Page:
EYEWITNESS NEWS (WBRE/WYOU) — The COVID-19 pandemic is blamed for more than being a physical health threat to children. It’s also causing a severe spike in child and adolescent mental health issues.
There is no denying that much of the medical attention these past two years focused on protecting children’s physical health.
But a new CDC report reveals disturbing numbers of young people experiencing mental health problems and needing treatment.
How troubling is the data concerning young people and their mental health? The CDC reports one in five teenagers in the U.S. experienced at least one episode of major depression. And that was before the pandemic hit.
“As early as 2018, we were already seeing increasing er visits for suicidality, anxiety, depression, and self-harm in children as young as 5-years-old all the way to late teens,” said Dr. Alvaro Reymunde, MD, Pediatrician, PAK Pediatrics.
More than a third of high school students reported in 2019 feeling persistently sad or hopeless. Statistics like that pushed PAK Pediatrics toward actively screening young patients for their mental health, an increasing need since coronavirus entered the conversation.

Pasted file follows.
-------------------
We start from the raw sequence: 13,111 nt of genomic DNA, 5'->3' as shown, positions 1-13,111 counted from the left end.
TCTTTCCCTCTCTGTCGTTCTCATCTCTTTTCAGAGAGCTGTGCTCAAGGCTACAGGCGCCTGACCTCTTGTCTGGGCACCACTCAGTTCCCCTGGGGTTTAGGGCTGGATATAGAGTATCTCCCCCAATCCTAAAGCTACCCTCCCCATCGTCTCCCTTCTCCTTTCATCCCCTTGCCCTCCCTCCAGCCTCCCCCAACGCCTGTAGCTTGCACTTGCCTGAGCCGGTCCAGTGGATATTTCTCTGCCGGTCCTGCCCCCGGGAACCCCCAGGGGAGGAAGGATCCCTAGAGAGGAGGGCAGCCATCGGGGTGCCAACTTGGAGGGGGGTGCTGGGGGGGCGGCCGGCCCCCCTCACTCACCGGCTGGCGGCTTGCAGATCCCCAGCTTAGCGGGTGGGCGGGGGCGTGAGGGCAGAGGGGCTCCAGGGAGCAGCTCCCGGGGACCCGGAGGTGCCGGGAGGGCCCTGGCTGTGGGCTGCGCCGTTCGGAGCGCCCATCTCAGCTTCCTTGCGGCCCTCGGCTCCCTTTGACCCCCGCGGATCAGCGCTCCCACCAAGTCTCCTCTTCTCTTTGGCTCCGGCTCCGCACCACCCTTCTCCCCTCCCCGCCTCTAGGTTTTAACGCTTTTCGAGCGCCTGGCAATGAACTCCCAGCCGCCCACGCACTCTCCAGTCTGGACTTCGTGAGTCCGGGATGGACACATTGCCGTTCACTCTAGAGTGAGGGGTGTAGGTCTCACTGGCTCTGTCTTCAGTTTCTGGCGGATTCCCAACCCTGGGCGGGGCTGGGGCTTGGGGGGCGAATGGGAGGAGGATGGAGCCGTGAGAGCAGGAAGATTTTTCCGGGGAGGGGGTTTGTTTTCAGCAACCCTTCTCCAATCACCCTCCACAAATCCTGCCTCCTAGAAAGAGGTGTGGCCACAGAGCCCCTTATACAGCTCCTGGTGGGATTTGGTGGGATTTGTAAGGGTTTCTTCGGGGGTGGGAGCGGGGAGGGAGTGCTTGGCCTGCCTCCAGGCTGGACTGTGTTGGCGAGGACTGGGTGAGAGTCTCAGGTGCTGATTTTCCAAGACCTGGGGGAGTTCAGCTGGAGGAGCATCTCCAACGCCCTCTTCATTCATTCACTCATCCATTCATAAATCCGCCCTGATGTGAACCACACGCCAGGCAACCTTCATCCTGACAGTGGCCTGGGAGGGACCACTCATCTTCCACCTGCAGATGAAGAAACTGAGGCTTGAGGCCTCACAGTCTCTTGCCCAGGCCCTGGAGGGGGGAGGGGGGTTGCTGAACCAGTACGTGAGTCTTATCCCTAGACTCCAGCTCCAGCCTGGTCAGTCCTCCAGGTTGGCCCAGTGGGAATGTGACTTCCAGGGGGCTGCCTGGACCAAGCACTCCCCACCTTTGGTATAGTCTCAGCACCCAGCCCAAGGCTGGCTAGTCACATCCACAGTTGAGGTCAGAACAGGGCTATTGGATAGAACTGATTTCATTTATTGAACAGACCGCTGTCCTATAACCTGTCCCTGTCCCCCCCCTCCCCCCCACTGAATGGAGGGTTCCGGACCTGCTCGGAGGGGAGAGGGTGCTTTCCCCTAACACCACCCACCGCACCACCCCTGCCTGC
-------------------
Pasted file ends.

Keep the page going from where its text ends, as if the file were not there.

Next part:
“It was just a recipe for disaster when you combined the isolation, the restrictions, the homeschooling, both parents working, food insecurity leading to eating disorders,” said Dr. Reymude.
Pak Pediatrics recently added child behavioral specialists to its staff.
“You don’t know what’s going on inside someone’s head unless they either express it or you start seeing changes in behavioral patterns and, you know, it’s hard to detect changes in behavioral patterns,” explained Michael Kelley, Ph.D., LP, BCBA-D, Psychologist, PAK Pediatrics.
Girls generally had higher levels of depression than boys. Children as young as pre-school experienced anxiety. It’s a call for more than parents to look for the signs.
“We do talk to teachers about that sort of thing. Teachers, when they see kids if they see changes in their behavior that are more subtle that might not come across to other people it just means communication is going to be key,” said Dr. Kelley.
The troubling signs to watch for include sudden changes in behavior, falling grades and fewer friends, and losing interest in activities that previously brought enjoyment.